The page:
Beyond the Book
A Course-Specific Web Page
by Loretta F. Kasper
In Fall 2003, I was given the task of creating a Web site for Kingsborough’s College Now basic writing course, “Foundations of College-Level Reading and Writing.” I had been incorporating Web pages into my own community college classes for almost eight years, so I had a good deal of experience using and designing online activities. In spite of this experience, designing activities for the College Now course presented some distinct challenges.
First, I needed to familiarize myself with the curriculum. The two-semester course, known as English BW, is designed to develop the critical thinking skills required for reading and writing competency in both the high school and college English classroom; one goal of the course is to prepare students to take Regents and CUNY entrance exams. Its core text, Studs Terkels’ American Dreams: Lost and Found, is a collection of interviews in which people from diverse walks of life tell their version of the American Dream. The College Now students focus on four interviews in BW1 and four others in BW2. The English course coordinators, Dr. Robert Singer and Dr. Gene McQuillan, had already developed a body of print activities that expanded upon each of the eight chapters chosen for study. My task was to design complementary online activities that would hone students’ reading, writing, and critical thinking skills beyond the print texts; moreover, the site would teach them how to use Internet resources to build these skills.
Setting up the Assignments
I based my design of the English BW Web site, on sites I had created for my own courses and produced the pages by writing HTML in Notepad, the text editor bundled with Microsoft Windows. Because students may take either BW1, BW2, or both, I designed separate Assignment sections for each semester. The sections share several common activities. The first of these, “Searching for and Evaluating Online Resources,” was adapted from an activity that I regularly use in my own courses. The assignment begins by directing students to a list of online texts that provide suggestions for how to conduct an effective online search. After they read these texts, students are given several keyword phrases and asked to complete an online search for each using different search engines. They tabulate their results for each search engine and then are directed to an Evaluation Criteria Chart which provides them with five criteria that they should apply to determine the reliability and validity of online materials.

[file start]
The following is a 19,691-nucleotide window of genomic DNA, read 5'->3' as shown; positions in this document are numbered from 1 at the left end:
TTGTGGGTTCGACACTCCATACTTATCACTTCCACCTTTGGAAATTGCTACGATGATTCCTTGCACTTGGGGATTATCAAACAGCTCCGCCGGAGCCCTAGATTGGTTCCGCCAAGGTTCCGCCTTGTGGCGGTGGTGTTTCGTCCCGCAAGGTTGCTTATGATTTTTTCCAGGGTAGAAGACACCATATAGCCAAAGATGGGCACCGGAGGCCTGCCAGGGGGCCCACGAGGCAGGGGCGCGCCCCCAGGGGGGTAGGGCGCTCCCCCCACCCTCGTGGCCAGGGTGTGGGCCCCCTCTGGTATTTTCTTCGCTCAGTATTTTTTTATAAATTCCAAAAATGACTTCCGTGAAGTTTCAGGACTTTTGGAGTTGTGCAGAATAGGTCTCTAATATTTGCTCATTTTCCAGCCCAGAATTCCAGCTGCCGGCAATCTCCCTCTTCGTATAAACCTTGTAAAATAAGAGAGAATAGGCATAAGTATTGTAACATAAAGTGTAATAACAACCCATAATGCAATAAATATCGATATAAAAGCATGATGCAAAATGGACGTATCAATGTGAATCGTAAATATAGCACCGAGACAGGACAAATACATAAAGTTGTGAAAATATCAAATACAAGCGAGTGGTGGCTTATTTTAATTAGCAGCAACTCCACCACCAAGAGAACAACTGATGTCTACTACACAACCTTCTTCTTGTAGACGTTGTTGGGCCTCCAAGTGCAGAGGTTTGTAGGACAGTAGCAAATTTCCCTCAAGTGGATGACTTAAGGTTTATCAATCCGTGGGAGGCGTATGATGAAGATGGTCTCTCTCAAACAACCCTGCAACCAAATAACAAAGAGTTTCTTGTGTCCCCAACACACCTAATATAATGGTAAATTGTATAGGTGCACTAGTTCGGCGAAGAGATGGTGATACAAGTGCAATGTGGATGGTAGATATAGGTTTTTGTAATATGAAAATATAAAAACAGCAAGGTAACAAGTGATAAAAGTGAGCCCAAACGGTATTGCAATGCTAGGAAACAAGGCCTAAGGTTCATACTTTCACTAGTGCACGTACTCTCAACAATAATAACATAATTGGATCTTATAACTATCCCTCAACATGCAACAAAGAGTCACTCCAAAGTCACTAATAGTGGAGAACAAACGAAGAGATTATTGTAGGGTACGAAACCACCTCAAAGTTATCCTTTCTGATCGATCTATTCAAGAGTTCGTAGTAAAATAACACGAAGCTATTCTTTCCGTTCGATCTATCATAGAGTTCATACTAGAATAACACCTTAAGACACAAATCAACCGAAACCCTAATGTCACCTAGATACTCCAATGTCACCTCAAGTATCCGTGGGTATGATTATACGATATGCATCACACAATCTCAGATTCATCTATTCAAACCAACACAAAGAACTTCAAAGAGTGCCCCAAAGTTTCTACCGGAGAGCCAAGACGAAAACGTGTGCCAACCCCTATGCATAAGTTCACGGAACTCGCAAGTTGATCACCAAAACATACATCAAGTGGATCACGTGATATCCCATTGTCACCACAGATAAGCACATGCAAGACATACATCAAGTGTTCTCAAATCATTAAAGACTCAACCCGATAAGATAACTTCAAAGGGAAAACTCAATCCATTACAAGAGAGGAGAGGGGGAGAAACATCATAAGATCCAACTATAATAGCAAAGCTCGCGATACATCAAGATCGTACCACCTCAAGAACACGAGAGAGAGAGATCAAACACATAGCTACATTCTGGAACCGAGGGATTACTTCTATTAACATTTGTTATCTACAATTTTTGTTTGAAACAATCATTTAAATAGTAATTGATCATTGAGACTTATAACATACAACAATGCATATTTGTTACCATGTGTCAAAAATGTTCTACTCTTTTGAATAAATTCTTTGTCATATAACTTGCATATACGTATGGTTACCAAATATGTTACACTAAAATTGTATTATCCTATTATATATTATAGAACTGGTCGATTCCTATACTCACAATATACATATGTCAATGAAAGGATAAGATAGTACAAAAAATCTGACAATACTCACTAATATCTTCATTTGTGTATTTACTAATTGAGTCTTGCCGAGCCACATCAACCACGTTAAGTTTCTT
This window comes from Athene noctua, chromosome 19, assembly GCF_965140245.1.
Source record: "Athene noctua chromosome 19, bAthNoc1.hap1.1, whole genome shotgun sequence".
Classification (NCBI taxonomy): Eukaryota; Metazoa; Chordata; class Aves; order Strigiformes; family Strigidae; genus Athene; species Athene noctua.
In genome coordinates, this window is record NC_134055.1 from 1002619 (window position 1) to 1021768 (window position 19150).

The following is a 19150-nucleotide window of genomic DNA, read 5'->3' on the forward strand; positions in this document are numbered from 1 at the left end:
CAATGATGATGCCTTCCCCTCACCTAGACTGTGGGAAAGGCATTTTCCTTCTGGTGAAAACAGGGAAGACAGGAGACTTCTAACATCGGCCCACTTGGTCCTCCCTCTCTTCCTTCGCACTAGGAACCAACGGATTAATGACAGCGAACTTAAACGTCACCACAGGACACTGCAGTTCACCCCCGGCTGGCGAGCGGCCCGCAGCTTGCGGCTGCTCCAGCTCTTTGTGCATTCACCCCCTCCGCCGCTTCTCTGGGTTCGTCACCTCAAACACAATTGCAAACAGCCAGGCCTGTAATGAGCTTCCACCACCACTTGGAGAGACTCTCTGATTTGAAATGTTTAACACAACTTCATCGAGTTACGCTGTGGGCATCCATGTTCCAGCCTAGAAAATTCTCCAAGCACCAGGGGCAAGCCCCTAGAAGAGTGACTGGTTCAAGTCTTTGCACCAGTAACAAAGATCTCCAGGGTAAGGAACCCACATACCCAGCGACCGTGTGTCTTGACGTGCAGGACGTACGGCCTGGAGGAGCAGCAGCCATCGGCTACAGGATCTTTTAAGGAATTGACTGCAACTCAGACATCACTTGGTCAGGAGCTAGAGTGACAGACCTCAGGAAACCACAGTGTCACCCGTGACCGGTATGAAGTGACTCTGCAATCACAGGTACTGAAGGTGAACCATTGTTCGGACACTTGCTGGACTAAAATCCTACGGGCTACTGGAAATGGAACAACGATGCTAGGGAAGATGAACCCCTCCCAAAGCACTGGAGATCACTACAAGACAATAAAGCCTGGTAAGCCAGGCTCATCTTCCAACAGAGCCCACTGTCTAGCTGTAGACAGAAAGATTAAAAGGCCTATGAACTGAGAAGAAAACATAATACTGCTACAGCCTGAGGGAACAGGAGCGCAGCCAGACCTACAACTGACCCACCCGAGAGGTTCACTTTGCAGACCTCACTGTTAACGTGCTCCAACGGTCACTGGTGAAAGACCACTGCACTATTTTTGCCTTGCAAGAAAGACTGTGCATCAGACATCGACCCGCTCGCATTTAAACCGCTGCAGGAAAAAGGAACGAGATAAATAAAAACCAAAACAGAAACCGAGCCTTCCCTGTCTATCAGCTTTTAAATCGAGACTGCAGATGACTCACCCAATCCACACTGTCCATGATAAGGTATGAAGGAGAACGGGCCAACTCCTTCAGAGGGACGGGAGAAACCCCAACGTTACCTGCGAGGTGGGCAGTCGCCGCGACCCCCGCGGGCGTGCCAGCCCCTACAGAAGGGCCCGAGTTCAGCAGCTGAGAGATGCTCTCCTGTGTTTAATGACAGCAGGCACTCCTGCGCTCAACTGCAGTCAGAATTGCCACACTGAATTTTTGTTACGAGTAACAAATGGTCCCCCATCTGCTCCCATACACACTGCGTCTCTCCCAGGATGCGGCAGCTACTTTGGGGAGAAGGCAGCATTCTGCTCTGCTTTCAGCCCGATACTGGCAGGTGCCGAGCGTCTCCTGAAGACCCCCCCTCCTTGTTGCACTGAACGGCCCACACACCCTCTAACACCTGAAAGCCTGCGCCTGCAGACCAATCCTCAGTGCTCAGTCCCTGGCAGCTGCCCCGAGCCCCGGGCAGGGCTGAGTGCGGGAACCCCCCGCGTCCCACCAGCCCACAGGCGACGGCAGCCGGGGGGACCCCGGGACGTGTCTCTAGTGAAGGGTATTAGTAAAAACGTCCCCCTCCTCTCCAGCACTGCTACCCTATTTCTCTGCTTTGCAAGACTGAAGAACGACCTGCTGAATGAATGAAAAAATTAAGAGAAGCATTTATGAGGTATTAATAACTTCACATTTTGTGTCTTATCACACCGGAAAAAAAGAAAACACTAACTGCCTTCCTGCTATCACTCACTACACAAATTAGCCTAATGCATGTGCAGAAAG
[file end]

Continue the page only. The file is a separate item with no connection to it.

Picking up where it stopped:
The second activity common to both assignment sections is designed to introduce students to Studs Terkel and provide them with information on the methodology he used in conducting the interviews and gathering the information for the book.
Most of the remaining assignments are specific to either BW1 or BW2. These build upon the themes of the particular interviews covered in each course section and introduce students to additional philosophical, psychological, and/or sociological interpretations of the issues presented. Students are asked to engage in independent research by searching for related information online. They are also directed to read additional online texts related to the overall theme of the original interview. Students then use their research and readings to respond in writing to various questions and prompts. This writing takes several forms: a few paragraphs in answer to a question, a summary of the issues presented, or a full essay presenting a critical analysis and application of the themes covered in the Terkel interview.